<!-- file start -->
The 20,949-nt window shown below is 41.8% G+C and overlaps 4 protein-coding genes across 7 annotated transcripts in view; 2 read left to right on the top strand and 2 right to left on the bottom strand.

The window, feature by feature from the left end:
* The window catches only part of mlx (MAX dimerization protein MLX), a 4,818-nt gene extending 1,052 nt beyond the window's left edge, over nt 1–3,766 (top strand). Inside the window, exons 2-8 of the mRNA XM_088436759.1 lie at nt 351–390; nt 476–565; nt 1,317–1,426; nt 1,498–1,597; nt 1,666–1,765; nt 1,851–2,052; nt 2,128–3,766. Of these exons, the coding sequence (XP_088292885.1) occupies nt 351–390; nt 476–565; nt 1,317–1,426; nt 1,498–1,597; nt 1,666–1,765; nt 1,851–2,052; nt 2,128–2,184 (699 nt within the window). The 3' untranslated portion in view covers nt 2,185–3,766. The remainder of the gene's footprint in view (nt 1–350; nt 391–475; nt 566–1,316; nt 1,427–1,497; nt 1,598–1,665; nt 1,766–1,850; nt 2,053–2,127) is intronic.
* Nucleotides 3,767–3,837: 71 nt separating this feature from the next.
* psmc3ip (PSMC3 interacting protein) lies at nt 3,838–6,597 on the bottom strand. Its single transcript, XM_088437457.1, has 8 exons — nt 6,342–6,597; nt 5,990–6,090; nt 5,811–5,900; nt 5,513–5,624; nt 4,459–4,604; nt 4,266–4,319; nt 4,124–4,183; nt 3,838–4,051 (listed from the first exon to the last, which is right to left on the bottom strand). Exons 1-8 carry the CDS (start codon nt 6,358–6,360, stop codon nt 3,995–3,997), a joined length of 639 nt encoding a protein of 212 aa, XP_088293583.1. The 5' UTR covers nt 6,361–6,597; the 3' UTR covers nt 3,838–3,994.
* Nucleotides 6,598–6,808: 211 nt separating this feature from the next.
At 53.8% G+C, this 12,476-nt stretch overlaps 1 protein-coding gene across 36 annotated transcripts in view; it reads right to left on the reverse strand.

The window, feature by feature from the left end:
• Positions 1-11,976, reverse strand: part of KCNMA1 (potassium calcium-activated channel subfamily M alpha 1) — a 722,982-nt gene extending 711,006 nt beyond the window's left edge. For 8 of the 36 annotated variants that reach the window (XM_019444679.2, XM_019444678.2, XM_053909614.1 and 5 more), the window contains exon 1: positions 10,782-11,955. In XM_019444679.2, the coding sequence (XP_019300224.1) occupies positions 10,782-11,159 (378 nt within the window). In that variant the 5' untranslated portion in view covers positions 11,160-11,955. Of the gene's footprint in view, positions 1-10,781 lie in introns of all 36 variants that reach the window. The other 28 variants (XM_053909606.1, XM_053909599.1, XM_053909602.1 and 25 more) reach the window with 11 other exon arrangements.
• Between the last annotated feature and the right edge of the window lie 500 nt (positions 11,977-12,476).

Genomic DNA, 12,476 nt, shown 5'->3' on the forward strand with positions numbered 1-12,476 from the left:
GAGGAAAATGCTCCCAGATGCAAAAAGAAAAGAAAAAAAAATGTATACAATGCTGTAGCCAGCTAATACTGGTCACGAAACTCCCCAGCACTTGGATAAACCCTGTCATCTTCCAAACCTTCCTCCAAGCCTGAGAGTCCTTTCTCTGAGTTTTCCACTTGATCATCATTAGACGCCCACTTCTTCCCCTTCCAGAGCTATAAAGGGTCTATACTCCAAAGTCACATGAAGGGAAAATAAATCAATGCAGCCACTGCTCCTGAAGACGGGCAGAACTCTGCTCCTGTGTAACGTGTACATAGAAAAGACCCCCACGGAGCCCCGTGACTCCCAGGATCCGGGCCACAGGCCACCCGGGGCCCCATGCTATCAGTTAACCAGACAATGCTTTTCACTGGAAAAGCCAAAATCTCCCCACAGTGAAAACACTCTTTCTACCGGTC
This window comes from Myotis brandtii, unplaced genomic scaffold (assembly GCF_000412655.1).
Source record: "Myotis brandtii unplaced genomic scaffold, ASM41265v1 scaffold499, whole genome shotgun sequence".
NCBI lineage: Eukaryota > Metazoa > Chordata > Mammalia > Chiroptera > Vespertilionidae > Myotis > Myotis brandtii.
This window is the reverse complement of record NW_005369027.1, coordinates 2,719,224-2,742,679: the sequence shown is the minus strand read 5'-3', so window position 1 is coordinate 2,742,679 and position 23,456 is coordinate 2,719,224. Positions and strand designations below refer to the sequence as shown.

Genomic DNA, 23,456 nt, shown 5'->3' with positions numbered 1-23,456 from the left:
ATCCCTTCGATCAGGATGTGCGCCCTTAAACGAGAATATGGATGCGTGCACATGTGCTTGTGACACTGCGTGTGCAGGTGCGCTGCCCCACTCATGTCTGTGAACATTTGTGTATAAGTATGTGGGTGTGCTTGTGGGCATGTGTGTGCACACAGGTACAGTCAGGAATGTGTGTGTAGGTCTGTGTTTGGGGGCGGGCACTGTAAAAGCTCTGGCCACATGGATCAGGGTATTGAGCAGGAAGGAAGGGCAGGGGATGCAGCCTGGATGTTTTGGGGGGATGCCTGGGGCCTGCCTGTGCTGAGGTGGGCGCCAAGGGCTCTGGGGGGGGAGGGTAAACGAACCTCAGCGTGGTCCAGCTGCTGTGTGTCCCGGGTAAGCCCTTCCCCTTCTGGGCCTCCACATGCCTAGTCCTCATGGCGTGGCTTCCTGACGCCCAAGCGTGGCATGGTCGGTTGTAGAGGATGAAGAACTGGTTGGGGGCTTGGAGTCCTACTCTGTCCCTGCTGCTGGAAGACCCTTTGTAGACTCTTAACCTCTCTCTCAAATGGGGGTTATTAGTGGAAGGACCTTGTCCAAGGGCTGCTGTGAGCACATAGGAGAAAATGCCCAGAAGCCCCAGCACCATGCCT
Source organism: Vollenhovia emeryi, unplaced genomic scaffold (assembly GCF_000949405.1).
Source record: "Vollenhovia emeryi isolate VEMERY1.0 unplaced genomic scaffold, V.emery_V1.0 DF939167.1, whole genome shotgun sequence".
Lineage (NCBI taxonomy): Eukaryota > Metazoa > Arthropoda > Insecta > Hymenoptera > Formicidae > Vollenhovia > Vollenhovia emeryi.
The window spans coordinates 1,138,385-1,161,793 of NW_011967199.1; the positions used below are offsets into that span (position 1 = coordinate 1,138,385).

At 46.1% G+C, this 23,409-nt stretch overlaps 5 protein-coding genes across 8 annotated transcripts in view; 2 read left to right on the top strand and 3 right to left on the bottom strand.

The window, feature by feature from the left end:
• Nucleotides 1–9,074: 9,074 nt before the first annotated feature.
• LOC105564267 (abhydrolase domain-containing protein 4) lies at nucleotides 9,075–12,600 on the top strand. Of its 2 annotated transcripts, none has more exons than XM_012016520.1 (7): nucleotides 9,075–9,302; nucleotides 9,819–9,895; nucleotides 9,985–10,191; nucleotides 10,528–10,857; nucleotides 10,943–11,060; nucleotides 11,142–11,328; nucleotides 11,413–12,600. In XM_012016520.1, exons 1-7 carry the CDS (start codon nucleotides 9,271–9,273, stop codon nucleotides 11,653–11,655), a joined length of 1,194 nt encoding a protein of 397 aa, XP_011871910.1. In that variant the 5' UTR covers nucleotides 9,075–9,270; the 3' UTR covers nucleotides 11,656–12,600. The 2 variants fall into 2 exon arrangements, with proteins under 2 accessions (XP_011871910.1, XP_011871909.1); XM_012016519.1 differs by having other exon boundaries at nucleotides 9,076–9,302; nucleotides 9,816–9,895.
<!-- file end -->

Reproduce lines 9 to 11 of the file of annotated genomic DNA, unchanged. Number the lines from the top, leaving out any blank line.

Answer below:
• Positions 1-11,976, reverse strand: part of KCNMA1 (potassium calcium-activated channel subfamily M alpha 1) — a 722,982-nt gene extending 711,006 nt beyond the window's left edge. For 8 of the 36 annotated variants that reach the window (XM_019444679.2, XM_019444678.2, XM_053909614.1 and 5 more), the window contains exon 1: positions 10,782-11,955. In XM_019444679.2, the coding sequence (XP_019300224.1) occupies positions 10,782-11,159 (378 nt within the window). In that variant the 5' untranslated portion in view covers positions 11,160-11,955. Of the gene's footprint in view, positions 1-10,781 lie in introns of all 36 variants that reach the window. The other 28 variants (XM_053909606.1, XM_053909599.1, XM_053909602.1 and 25 more) reach the window with 11 other exon arrangements.
• Between the last annotated feature and the right edge of the window lie 500 nt (positions 11,977-12,476).

Genomic DNA, 12,476 nt, shown 5'->3' on the forward strand with positions numbered 1-12,476 from the left: